US lawmakers want night raids to go onBy Meer Agha Nasrat Samimi Feb 19, 2012 - 17:43
KABUL (PAN): An influential US senator, currently on a visit to Afghanistan, on Sunday said NATO-led forces should continue with nighttime raids that would not damage a strategic agreement cooperation agreement between the allies.
Senator John McCain, flanked by four other US lawmakers, told a news conference in Kabul they had met President Hamid Karzai and International Security and Assistance Force (ISAF) Commander Gen. John Allen.
The raids were important in that 80 percent of militants were arrested during night operations, McCain said, adding Afghan forces had also been taking part in the night operations over the past 90 days. “Night raids are also important to cut causalities among the forces.”
Despite strong opposition from President Hamid Karzai, ISAF said two months ago that US-led forces would increasingly lead night raids. The force insisted that not a single shot was fired in 85 percent of such operations.
President Karzai strongly criticised an ISAF raid on the house of a senior counternarcotics official in southeastern Paktia province two months ago.
In response to a query, US Senate Foreign Relations Committee member, Lindsey Graham, also said the nighttime operations were important militarily. “Those opposing the raids must know they are hitting the militants hard.”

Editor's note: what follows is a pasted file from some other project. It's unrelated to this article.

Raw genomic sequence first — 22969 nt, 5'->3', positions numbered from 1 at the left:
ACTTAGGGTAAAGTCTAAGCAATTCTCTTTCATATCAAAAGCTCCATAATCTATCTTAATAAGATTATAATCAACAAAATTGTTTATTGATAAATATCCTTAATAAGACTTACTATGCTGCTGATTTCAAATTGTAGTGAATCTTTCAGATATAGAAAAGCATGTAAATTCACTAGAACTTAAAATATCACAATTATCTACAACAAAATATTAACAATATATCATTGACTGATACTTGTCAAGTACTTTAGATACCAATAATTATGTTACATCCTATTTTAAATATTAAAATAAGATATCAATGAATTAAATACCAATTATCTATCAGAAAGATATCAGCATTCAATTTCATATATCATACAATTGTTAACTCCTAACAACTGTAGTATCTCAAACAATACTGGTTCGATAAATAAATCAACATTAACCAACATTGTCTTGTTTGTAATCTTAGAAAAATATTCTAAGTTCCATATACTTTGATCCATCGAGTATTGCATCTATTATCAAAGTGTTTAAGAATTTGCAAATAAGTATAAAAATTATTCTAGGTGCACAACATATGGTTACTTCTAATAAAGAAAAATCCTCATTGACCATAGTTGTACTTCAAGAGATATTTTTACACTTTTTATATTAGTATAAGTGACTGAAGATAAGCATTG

Graham suggested a mechanism for transferring the individuals detained during night raids to Afghan security forces. The US would talk to Afghan officials to ensure that detainees handed over to them were not released to resume attacks on foreign troops, he said.
With regard to the US-Taliban negotiations, he said the Obama administration was trying to reach a settlement with the militants on ending the bloodshed in Afghanistan.
Referring to the strategic cooperation pact, the senator asked the Taliban to realise the fact that the US would not abandon Afghanistan once again. The fighters, therefore, should take the dialogue seriously, he said.
The agreement was in the interest of both nations, he insisted, saying the strategic deal would pave the ground for US assistance to Afghanistan in political, security and economic fields.
McCain hoped the pact would be inked before the NATO summit, scheduled to be held in Chicago next month.